Stories From Paradise

Letting Go

943729_10151759011995794_1342854125_nWhen I was in therapy for those oh so many years, my therapist recommended a little book of daily affirmations called, The Language of Letting Go by Melody Beatty. It helped me every single day to let go of things that didn’t serve me in my life. It helped me develop an “attitude of gratitude” about the smallest things. I used it until the pages wore away and I let go of things that were holding me back: codependant relationships, fear of failure, fear of success, insecurities, sadness. Then one day that I don’t remember, I put it away. I didn’t want to let go anymore. I had let go enough.

I moved on.

Last Saturday, I moved from the place that had nursed me through letting go. I sold my rustic bungalow houses, art that I had installed in the coastal jungle of Tulum, Mexico. Although I had wanted to move from that place for ages and the sale allows me to build my yoga studio, I am having a hard time letting go. There was so much good that happened inside me there, even if the outside stuff was hard and sometimes difficult. I grew with my little tropical garden. The animals I lived with nurtured me while I nurtured them. The loneliness of being disconnected from most everything allowed me to connect with myself. There was a poignant beauty that colored every hardship.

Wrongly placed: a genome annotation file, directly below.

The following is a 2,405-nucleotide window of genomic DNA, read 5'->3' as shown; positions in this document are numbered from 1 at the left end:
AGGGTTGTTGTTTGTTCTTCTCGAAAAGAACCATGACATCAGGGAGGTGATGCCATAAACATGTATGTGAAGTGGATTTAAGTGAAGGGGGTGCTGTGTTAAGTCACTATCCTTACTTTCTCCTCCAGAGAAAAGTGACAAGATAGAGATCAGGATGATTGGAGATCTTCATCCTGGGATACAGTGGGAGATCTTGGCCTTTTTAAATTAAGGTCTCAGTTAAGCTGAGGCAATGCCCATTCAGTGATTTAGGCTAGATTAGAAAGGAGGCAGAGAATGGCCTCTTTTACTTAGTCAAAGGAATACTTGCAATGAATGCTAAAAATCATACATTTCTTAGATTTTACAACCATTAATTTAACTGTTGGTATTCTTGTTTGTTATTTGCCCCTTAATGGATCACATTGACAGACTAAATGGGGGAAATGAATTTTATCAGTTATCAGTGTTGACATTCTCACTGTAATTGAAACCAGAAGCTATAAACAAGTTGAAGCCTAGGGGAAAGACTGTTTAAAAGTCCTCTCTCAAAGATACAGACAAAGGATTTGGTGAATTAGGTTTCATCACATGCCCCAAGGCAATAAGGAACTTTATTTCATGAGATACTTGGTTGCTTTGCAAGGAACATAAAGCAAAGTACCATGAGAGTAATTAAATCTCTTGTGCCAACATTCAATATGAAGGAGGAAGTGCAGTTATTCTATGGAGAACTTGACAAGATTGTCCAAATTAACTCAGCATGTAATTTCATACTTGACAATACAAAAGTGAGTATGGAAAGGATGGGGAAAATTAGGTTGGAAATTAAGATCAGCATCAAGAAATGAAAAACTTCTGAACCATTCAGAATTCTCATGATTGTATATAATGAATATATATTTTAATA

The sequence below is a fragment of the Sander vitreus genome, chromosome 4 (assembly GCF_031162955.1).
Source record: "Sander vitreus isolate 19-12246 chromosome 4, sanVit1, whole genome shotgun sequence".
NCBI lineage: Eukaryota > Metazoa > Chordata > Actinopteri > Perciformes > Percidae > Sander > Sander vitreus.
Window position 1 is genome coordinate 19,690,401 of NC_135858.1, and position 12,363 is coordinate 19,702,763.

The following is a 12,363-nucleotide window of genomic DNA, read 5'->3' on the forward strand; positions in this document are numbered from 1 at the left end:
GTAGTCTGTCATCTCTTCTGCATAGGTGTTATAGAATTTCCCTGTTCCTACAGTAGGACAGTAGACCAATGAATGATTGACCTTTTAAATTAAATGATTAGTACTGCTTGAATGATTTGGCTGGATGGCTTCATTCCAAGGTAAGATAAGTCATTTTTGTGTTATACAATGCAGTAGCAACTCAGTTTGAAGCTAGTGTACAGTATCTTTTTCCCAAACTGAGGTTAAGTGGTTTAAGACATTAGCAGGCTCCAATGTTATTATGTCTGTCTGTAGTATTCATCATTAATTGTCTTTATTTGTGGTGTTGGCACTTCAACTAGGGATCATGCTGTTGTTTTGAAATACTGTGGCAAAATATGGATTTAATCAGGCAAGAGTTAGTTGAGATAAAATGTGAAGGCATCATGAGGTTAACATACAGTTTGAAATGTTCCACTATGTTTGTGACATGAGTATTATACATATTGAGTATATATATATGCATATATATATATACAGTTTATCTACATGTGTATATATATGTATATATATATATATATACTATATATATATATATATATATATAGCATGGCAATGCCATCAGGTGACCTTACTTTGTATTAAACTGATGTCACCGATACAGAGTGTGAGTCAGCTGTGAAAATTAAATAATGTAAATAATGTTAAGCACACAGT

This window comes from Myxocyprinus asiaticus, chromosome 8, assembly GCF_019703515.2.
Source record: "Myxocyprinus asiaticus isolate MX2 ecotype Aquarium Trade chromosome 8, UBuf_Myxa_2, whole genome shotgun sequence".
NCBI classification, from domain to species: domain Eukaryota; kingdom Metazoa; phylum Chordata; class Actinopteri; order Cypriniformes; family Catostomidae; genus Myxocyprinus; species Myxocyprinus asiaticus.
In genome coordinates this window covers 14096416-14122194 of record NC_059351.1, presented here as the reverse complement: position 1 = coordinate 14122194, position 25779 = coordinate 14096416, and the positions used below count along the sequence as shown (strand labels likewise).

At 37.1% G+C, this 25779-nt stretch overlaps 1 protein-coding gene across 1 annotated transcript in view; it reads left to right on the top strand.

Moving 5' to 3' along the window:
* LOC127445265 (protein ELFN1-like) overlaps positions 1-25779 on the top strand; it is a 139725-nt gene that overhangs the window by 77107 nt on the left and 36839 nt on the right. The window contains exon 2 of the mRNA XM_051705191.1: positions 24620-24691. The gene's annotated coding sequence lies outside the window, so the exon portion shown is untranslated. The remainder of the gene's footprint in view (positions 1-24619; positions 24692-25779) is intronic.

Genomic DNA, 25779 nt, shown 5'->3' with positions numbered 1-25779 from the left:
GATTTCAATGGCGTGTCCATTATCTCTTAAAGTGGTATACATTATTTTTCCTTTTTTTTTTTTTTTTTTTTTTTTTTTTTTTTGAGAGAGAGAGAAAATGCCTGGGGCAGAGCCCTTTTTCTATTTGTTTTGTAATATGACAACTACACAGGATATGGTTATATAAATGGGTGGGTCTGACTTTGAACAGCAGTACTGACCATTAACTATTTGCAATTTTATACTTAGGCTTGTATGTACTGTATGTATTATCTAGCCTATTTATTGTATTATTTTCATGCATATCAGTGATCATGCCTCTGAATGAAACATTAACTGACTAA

But things change. As I grew, my life changed too. I eventually had solar electricity for light and refrigeration, even a fan on those sultry hot nights. So did my neighbors. People visited and loved my places and the place: Tulum. I finished my art houses one by one and finally started renting them. My neighbors either followed or were just ahead of me. My little sanctuary and purgatory all in one became popular and accessible. And since I am not a very popular or accessible person, I followed my urge to sell and do something else. But since the moment I gave the new owners my key and reminded them to put food for the feral cats like they promised, I have been looking through my boxes for that little book. You never outgrow the need to let go.